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Opinion - The Death Of Tolerance

Parameswar Garimella
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Not very long ago it was perfectly normal to be in a multi- religious setting in India. I remember the days when nobody paid any great attention to the religious identities of co-workers, neighbors or even a shopkeeper in day to day matters. Sure, there wasn't much socializing between the communities except for the liberals who made it a point to wish people of other communities in their festivals, or even take part in their festivities. But there was no great animosity either. The common man never seemed to care of the religious identity of his/her milk man, barber, maid, neighbor, boss, or policeman. It was present only as an undercurrent in communally sensitive areas which were few and far between. India was truly a multi-cultural paradise and diversity was evident in all walks of life.

This was largely true till the mid-eighties. Yes, there were many communal riots, but mostly they were localized and rarely spread beyond the local neighborhood, let alone beyond the city limit. Certainly, they did not take national character and were not the topic of conversation in middle class living rooms. The majority community never felt threatened, or at least did not act in that way. Except for some rare instances, people generally did not feel discriminated based on religion and did not carry resentment towards one another.

It was probably Advaniís Rathyatra which acted as a trigger of the mass awakening of the majority community. Other factors like the 35 years of misrule by various parties might have contributed to this phenomenon. For the first time, I heard active discussion in restaurants, offices, and other public places about how the majority community is being taken for granted. Middle class and educated Hindus started justifying violence against minorities. Moderate voices and liberals became fewer. Blanket statements like, ďIf they do not like it they can go to Pakistan.ď were heard. Everyone forgot the premise under which our founding fathers created the Indian nation: multi-cultural values preaching tolerance and respect for one another. These concepts were cemented when India became a democratic republic in 1950. In the last 50 odd years, one of the very few achievements that India can be proud of is its democratic values and its tradition of tolerance, so rare in the third world. On this score, India is compared with the developed world and taught civilized behavior to the rest of the world.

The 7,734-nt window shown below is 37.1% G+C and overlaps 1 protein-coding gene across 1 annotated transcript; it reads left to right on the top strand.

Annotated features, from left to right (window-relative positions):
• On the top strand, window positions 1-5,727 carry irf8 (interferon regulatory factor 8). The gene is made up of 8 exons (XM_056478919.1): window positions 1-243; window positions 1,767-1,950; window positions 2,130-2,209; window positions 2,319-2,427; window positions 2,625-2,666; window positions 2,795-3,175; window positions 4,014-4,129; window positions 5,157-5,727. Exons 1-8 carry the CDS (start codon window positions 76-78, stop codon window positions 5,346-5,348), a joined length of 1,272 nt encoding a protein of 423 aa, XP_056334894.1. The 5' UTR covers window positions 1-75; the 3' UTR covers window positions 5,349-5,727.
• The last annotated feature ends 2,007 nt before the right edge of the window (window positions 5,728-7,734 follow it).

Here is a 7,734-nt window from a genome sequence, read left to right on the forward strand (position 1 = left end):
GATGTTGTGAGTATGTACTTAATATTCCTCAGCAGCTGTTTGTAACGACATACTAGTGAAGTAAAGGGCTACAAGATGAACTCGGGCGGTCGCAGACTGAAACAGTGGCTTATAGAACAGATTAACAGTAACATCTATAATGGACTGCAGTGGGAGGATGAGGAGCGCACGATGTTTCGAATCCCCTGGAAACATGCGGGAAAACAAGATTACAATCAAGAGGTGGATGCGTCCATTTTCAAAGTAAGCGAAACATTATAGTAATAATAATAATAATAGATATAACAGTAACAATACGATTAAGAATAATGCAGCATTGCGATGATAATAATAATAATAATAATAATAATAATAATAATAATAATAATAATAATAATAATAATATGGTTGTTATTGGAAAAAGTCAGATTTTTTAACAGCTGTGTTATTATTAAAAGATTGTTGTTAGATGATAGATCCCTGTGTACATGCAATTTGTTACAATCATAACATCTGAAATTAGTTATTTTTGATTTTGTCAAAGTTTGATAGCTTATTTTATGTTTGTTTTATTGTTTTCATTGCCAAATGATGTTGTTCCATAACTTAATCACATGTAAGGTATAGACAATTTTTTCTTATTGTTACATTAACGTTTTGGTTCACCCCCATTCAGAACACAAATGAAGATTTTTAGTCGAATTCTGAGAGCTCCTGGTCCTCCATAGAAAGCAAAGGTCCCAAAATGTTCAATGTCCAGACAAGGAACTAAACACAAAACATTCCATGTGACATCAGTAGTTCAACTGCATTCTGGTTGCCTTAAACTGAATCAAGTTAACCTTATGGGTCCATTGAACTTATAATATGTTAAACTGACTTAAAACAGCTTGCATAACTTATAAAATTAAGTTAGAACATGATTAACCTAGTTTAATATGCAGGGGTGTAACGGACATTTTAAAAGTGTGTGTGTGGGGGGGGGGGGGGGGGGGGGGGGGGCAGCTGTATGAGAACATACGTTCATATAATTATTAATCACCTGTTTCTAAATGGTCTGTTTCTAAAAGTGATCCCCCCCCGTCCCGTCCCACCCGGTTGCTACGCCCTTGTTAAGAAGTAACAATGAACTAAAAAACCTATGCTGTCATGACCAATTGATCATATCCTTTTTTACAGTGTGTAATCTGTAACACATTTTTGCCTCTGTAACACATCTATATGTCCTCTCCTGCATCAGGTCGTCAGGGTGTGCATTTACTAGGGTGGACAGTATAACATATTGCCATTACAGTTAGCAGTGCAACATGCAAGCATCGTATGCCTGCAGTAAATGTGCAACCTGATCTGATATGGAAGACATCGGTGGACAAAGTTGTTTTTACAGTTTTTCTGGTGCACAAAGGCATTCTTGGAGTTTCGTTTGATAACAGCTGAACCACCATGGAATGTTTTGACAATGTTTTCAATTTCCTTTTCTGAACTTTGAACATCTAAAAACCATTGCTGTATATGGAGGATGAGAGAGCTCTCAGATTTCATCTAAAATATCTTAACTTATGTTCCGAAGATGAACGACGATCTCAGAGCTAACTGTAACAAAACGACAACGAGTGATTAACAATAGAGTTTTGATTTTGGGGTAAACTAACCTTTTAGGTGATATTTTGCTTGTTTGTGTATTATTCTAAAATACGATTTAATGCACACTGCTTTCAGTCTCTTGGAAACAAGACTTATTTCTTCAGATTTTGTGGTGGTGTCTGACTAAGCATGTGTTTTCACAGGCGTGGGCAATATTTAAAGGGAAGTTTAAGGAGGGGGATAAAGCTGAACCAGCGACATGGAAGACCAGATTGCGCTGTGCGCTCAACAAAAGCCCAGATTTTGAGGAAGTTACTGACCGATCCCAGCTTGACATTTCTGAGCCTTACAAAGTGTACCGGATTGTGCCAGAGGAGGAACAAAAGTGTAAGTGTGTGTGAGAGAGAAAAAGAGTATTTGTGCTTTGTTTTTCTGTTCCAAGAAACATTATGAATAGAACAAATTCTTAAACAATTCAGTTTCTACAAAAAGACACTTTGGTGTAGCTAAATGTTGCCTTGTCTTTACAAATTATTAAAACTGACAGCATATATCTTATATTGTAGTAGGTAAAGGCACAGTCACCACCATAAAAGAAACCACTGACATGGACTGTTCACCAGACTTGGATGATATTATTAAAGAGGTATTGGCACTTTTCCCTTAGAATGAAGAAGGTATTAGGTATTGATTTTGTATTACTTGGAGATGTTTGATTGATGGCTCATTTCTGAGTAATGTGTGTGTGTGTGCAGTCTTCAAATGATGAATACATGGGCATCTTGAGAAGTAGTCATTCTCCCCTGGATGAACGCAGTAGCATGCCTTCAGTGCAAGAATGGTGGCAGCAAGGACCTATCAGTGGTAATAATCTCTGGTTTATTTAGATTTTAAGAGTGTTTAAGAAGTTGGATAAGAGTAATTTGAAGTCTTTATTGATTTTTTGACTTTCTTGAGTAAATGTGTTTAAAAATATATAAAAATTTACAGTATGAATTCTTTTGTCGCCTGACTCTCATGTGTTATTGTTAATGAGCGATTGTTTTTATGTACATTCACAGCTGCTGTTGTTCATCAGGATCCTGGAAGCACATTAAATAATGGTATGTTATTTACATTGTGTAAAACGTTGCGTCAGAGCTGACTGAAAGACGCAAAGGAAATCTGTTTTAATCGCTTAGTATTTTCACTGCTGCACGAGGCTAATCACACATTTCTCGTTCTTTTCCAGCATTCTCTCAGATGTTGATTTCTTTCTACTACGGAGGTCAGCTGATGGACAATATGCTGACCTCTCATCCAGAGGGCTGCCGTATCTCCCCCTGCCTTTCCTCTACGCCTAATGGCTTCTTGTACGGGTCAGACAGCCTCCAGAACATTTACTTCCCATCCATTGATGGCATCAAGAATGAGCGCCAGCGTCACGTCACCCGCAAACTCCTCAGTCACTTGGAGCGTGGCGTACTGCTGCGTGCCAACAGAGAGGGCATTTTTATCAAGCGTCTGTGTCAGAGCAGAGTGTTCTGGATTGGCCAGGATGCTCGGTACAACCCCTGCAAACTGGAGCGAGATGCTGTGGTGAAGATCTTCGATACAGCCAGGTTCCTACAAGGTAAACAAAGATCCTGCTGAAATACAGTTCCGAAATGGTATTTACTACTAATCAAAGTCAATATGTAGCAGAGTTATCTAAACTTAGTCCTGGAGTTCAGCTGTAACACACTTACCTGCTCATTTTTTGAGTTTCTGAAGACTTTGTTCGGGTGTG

Alas, today all those values are history, well, almost. Most Indians I meet, even in the US, justify the present actions of the majority community. Even after being exposed to the liberal views of America, nobody thinks that minorities need protection. Can we imagine such a thing in the US? Thousands being burnt alive or being butchered? There were a couple of incidents after September 11 when there was an outrage in the Indian community. How can such a thing happen in America? Yet the same people thought it perfectly alright to justify slaughter of over a thousand people. Are we holding America to a much higher standard than India, as the author Dinesh DíSouza puts it?

I have heard quite a few folks often say that it is perfectly okay for India to treat its minority citizens as second class, their argument being: Saudi Arabia does so. Are we comparing ourselves to Saudi Arabia of all countries? Do we have to show the same type of militancy and intolerance Saudi Arabia shows? Do we have to stoop to such levels instead of living up to our own tradition of tolerance for the last 2000 years?

I have heard arguments from Indian Hindus that if the minority community is not checked now, Hindus will cease to exist. What can be further from the truth than this statement? Hinduism survived thousands of years of glory and prestige as well as torture, misrule, and barbarianism by invaders. It survived even without preaching its own, probably because of its values of tolerance and peace and non-violence. When barbaric rulers like Mohammud Ghauri, Aurangzeb, Nadir Shah could not decimate Hinduism in the days of lawlessness, how can it be destroyed in the most civilized time period? The greatness of Hinduism is its values and it will always keep it alive.

We do not have to import militancy from other religions to distort Hinduism. Islam and Christianity have great teachings. It is the fringe elements of fundamentalism that are at war with the rest of the world. We do not have to import this brand of militancy and weaken the quintessential teachings of Hinduism. It is my sincere hope that the people who are trying to hijack our great heritage of tolerance and copy the militancy preached by fringe elements do not succeed. We need to work towards an India that will strengthen its secular nature and become a world power both culturally and economically.



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